Foetal cord blood contains higher portions of n-3 and n-6 long-chain PUFA but lower portions of trans C18:1 isomers than maternal blood
Background/objective: An adequate supply of long-chain polyunsaturated fatty acids (LC PUFA) promotes foetal health and development, whereas generally, trans fatty acids (tFA) are considered to negatively interfere with LC PUFA metabolism. Nevertheless, to date, limited data concerning separate trans C18:1, such as t9 and t11, are available for maternal and foetal blood. Therefore, in this study the portions of individual trans C18:1, LC n-6, and n-3 PUFA in lipids of maternal and foetal plasma and erythrocyte membranes of German mother and child pairs (n=40) were analysed.
Results: Portions of linoleic acid and α-linolenic acid as LC precursors were lower (~0.4-fold); whereas the metabolites arachidonic acid (AA, n-6) and docosahexaenoic acid (DHA, n-3) were significantly higher (~2-fold) in foetal than in maternal plasma and erythrocytes. The main tFA in maternal and foetal blood were elaidic acid (C18:1t9; t9) and vaccenic acid (C18:1t11; t11). Portions of t9, t10, t11, and t12 in foetal blood lipids were lower (~0.5-fold) compared with maternal blood. In foetal lipids, t9 was higher than t11. The t9 correlated negatively with eicosapentaenoic acid (n-3) and AA in maternal and foetal lipids; whereas t11 correlated negatively only with foetal total LC n-6 (plasma and erythrocytes) and n-3 PUFA (erythrocytes). No correlation between maternal tFA and foetal PUFA was observed.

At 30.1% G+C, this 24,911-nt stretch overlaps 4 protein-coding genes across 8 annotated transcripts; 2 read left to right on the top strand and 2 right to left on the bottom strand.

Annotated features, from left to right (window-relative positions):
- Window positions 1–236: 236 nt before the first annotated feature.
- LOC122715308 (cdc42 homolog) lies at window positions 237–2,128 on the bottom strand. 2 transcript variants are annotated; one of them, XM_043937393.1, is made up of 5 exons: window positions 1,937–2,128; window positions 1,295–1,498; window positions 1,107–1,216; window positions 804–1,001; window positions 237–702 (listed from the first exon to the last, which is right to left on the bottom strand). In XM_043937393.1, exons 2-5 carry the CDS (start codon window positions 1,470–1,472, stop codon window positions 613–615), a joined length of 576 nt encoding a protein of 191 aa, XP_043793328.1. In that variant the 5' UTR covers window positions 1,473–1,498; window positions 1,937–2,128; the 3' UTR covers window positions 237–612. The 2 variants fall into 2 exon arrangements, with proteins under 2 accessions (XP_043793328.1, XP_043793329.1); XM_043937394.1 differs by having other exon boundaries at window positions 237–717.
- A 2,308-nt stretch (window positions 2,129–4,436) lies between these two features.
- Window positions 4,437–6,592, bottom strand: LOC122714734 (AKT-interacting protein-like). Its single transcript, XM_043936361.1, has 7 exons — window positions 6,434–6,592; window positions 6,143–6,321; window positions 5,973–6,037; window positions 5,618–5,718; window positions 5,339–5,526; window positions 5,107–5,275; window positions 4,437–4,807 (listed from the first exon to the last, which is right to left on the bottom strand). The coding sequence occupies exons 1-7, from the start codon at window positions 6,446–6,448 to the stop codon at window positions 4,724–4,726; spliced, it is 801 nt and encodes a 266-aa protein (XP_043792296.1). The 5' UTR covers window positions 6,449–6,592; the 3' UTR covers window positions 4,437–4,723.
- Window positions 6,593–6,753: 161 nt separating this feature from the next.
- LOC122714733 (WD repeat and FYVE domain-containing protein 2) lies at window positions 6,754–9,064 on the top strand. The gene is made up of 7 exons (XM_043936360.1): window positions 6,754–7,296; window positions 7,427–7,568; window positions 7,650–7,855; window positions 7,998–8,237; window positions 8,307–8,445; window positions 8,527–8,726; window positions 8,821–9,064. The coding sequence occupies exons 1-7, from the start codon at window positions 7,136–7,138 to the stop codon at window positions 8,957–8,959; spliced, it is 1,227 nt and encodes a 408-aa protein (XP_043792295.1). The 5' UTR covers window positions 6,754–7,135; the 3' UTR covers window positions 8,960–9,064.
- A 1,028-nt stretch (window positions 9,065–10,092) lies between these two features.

Conclusions: ‘Biomagnification’ of LC n-6 and n-3 PUFA AA and DHA in foetal blood was confirmed, whereas single trans isomers were lower compared with maternal blood. Nevertheless, tFA intake, especially from industrial sources, should be as low as possible.
Keywords: conjugated linoleic acids; pregnancy; trans fatty acids; elaidic acid; vaccenic acid; ruminant fat; omega-3 fatty acids
(Published: 27 November 2015)
Citation: Food & Nutrition Research 2015, 59: 29348 - http://dx.doi.org/10.3402/fnr.v59.29348
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